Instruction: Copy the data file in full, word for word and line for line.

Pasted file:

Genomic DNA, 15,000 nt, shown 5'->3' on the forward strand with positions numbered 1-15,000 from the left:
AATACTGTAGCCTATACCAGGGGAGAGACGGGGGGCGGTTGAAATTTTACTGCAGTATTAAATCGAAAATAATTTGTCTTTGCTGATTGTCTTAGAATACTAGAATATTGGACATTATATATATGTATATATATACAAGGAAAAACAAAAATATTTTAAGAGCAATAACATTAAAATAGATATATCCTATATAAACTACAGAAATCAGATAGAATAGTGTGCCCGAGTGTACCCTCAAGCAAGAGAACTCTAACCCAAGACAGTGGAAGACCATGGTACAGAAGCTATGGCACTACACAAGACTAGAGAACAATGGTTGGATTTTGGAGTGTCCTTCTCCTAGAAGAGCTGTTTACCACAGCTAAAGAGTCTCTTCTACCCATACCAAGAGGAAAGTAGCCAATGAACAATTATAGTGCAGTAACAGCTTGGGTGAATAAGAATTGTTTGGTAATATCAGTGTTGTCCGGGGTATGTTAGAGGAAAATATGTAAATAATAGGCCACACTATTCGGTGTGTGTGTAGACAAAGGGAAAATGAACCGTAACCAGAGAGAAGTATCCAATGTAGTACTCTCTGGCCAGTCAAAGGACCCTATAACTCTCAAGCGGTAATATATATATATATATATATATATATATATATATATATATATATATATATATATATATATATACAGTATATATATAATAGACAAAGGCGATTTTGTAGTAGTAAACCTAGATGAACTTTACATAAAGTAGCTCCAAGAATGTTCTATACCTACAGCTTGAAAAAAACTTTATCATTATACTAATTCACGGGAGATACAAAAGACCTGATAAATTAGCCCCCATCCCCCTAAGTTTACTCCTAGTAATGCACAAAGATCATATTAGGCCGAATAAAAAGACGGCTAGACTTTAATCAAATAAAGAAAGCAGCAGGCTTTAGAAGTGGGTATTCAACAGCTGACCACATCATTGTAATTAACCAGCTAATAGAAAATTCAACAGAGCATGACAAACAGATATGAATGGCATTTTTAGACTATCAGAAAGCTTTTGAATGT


Genomic DNA, 15,000 nt, shown 5'->3' on the forward strand with positions numbered 1-15,000 from the left:
AATACTGTAGCCTATACCAGGGGAGAGACGGGGGGCGGTTGAAATTTTACTGCAGTATTAAATCGAAAATAATTTGTCTTTGCTGATTGTCTTAGAATACTAGAATATTGGACATTATATATATGTATATATATACAAGGAAAAACAAAAATATTTTAAGAGCAATAACATTAAAATAGATATATCCTATATAAACTACAGAAATCAGATAGAATAGTGTGCCCGAGTGTACCCTCAAGCAAGAGAACTCTAACCCAAGACAGTGGAAGACCATGGTACAGAAGCTATGGCACTACACAAGACTAGAGAACAATGGTTGGATTTTGGAGTGTCCTTCTCCTAGAAGAGCTGTTTACCACAGCTAAAGAGTCTCTTCTACCCATACCAAGAGGAAAGTAGCCAATGAACAATTATAGTGCAGTAACAGCTTGGGTGAATAAGAATTGTTTGGTAATATCAGTGTTGTCCGGGGTATGTTAGAGGAAAATATGTAAATAATAGGCCACACTATTCGGTGTGTGTGTAGACAAAGGGAAAATGAACCGTAACCAGAGAGAAGTATCCAATGTAGTACTCTCTGGCCAGTCAAAGGACCCTATAACTCTCAAGCGGTAATATATATATATATATATATATATATATATATATATATATATATATATATATATATATATATACAGTATATATATAATAGACAAAGGCGATTTTGTAGTAGTAAACCTAGATGAACTTTACATAAAGTAGCTCCAAGAATGTTCTATACCTACAGCTTGAAAAAAACTTTATCATTATACTAATTCACGGGAGATACAAAAGACCTGATAAATTAGCCCCCATCCCCCTAAGTTTACTCCTAGTAATGCACAAAGATCATATTAGGCCGAATAAAAAGACGGCTAGACTTTAATCAAATAAAGAAAGCAGCAGGCTTTAGAAGTGGGTATTCAACAGCTGACCACATCATTGTAATTAACCAGCTAATAGAAAATTCAACAGAGCATGACAAACAGATATGAATGGCATTTTTAGACTATCAGAAAGCTTTTGAATGT